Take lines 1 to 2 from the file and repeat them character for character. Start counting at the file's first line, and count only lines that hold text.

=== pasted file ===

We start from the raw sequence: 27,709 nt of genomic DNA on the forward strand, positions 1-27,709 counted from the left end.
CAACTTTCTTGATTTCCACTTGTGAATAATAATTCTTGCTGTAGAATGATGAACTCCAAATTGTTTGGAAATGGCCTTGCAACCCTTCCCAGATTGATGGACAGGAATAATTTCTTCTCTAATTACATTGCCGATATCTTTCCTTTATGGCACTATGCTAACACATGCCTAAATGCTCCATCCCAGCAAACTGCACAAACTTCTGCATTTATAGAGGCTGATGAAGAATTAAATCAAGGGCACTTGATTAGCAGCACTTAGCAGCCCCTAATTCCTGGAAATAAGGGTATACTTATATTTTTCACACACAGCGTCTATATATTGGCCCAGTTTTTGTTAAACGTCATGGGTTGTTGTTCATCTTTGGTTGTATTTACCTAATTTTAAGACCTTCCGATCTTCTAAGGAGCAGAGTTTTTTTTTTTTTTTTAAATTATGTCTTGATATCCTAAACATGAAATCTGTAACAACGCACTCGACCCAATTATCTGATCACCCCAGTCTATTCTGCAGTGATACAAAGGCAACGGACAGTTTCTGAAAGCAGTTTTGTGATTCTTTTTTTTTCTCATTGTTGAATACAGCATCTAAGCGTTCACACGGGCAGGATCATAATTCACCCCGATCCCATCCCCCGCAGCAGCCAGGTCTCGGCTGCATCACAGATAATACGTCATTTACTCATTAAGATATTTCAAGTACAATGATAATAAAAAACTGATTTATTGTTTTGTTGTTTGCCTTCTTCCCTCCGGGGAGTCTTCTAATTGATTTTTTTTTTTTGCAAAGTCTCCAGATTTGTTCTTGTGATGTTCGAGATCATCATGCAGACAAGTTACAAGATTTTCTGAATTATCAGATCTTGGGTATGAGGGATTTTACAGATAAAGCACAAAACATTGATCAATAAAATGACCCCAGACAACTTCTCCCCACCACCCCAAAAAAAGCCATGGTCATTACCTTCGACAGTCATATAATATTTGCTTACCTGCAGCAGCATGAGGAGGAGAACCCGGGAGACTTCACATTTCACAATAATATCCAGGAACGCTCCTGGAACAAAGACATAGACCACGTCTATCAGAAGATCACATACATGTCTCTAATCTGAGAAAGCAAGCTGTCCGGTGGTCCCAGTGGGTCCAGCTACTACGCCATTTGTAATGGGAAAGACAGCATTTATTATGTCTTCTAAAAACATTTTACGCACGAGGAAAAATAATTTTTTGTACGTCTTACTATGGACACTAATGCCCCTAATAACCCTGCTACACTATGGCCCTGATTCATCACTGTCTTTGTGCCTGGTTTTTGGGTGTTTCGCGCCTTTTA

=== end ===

We start from the raw sequence: 27,709 nt of genomic DNA on the forward strand, positions 1-27,709 counted from the left end.
CAACTTTCTTGATTTCCACTTGTGAATAATAATTCTTGCTGTAGAATGATGAACTCCAAATTGTTTGGAAATGGCCTTGCAACCCTTCCCAGATTGATGGACAGGAATAATTTCTTCTCTAATTACATTGCCGATATCTTTCCTTTATGGCACTATGCTAACACATGCCTAAATGCTCCATCCCAGCAAACTGCACAAACTTCTGCATTTATAGAGGCTGATGAAGAATTAAATCAAGGGCACTTGATTAGCAGCACTTAGCAGCCCCTAATTCCTGGAAATAAGGGTATACTTATATTTTTCACACACAGCGTCTATATATTGGCCCAGTTTTTGTTAAACGTCATGGGTTGTTGTTCATCTTTGGTTGTATTTACCTAATTTTAAGACCTTCCGATCTTCTAAGGAGCAGAGTTTTTTTTTTTTTTTTAAATTATGTCTTGATATCCTAAACATGAAATCTGTAACAACGCACTCGACCCAATTATCTGATCACCCCAGTCTATTCTGCAGTGATACAAAGGCAACGGACAGTTTCTGAAAGCAGTTTTGTGATTCTTTTTTTTTCTCATTGTTGAATACAGCATCTAAGCGTTCACACGGGCAGGATCATAATTCACCCCGATCCCATCCCCCGCAGCAGCCAGGTCTCGGCTGCATCACAGATAATACGTCATTTACTCATTAAGATATTTCAAGTACAATGATAATAAAAAACTGATTTATTGTTTTGTTGTTTGCCTTCTTCCCTCCGGGGAGTCTTCTAATTGATTTTTTTTTTTTGCAAAGTCTCCAGATTTGTTCTTGTGATGTTCGAGATCATCATGCAGACAAGTTACAAGATTTTCTGAATTATCAGATCTTGGGTATGAGGGATTTTACAGATAAAGCACAAAACATTGATCAATAAAATGACCCCAGACAACTTCTCCCCACCACCCCAAAAAAAGCCATGGTCATTACCTTCGACAGTCATATAATATTTGCTTACCTGCAGCAGCATGAGGAGGAGAACCCGGGAGACTTCACATTTCACAATAATATCCAGGAACGCTCCTGGAACAAAGACATAGACCACGTCTATCAGAAGATCACATACATGTCTCTAATCTGAGAAAGCAAGCTGTCCGGTGGTCCCAGTGGGTCCAGCTACTACGCCATTTGTAATGGGAAAGACAGCATTTATTATGTCTTCTAAAAACATTTTACGCACGAGGAAAAATAATTTTTTGTACGTCTTACTATGGACACTAATGCCCCTAATAACCCTGCTACACTATGGCCCTGATTCATCACTGTCTTTGTGCCTGGTTTTTGGGTGTTTCGCGCCTTTTA